Whyte emphasised that as operators continue to look into sports betting and online gambling, it will require ‘a whole lot of learning and knowledge’. 

He continued: “This is new for all of us in the United States. Just as operators are trying to figure it out and gamblers themselves and regulators, so to are advocates so we don’t have all the answers but I know, and I think we’ve proven over the last five decades, that the best way to find those answers is by working together in partnership and bringing all those stakeholders to the table.”

Reflecting on the notion of a proposed balance, Mark Vander Linden, employee at Massachusetts Gaming Commission, noted he would think both commercial revenue and social responsibility being ‘interconnect and dependent upon one another’ rather than balancing off each other. 

He commented: “I think that the trend, not just in the casino industry but in other industries as well, there really is attention in value and based on social responsibility, that consumers value that and they will seek that out in the company. 

“We’re in a really great position to really harness that and look at ways we can really take that social responsibility and turn it into an effective responsible gaming programme.”

Echoing the thoughts of the other panellists which ‘spoke right to his heart’, Richard Taylor Jr, responsible gaming program manager at BetMGM, agreed with Blackhurst’s earlier statement that social responsibility is a customer service programme above all else. 

“To add onto everything else, there’s a business imperative here,” claimed Taylor Jr. “We do not want to cause harm to customers that we want to have loyalty for, for several years or decades.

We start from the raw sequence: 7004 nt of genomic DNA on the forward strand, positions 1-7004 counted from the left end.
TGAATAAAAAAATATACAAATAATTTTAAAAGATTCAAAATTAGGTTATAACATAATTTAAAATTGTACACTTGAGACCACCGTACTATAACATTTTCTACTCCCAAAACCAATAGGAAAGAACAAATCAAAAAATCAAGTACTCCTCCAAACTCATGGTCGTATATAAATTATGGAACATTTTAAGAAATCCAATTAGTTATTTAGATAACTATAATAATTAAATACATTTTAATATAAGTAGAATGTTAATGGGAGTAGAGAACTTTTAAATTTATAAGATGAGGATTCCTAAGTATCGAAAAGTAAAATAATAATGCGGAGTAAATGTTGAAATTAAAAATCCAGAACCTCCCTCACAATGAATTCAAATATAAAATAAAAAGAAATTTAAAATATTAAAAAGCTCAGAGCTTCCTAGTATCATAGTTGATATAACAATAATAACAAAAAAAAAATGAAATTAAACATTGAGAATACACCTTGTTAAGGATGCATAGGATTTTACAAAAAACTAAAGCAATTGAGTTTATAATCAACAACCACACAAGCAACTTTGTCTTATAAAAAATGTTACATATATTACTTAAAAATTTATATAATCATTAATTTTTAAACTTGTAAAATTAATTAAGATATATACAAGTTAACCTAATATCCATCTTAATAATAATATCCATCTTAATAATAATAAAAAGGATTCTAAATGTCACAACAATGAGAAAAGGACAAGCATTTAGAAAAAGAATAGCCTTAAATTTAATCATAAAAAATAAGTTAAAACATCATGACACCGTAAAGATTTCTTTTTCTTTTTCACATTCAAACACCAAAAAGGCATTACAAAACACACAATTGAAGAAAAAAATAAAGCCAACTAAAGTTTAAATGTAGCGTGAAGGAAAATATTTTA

“For us, it’s important that we’re providing information that will help them make decisions when it comes to their personal gambling. Making sure we’re there to support them if they do need to use RG tools or take a break, that’s fine.

“We want to make sure they’re okay first because the more we can do that, the longer they will be loyal to us and be a customer which is what every business is seeking.  

“To relay Mark’s point earlier, it’s not a neither or all scenario or even a balancing situation, it’s a requirement. We have to be doing this well and in the right way if we want to be the most successful business that we can be.”

The session continued to look at the operational perspective of US gaming and social responsibility to try and define the roles each have during the process, glanced at regulations across different jurisdictions and the challenges for multi-jurisdictional regulation and delved into more mature markets, and asked what the US regulation and responsible gaming policies could learn from them.

The industry experts were speaking on the Leaders in Sports Betting Track sponsored by Sportradar at SBC Digital North America, which runs from June 9 to 10, 2021. Get your free ticket by registering at  https://sbcevents.com/sbc-digital-north-america/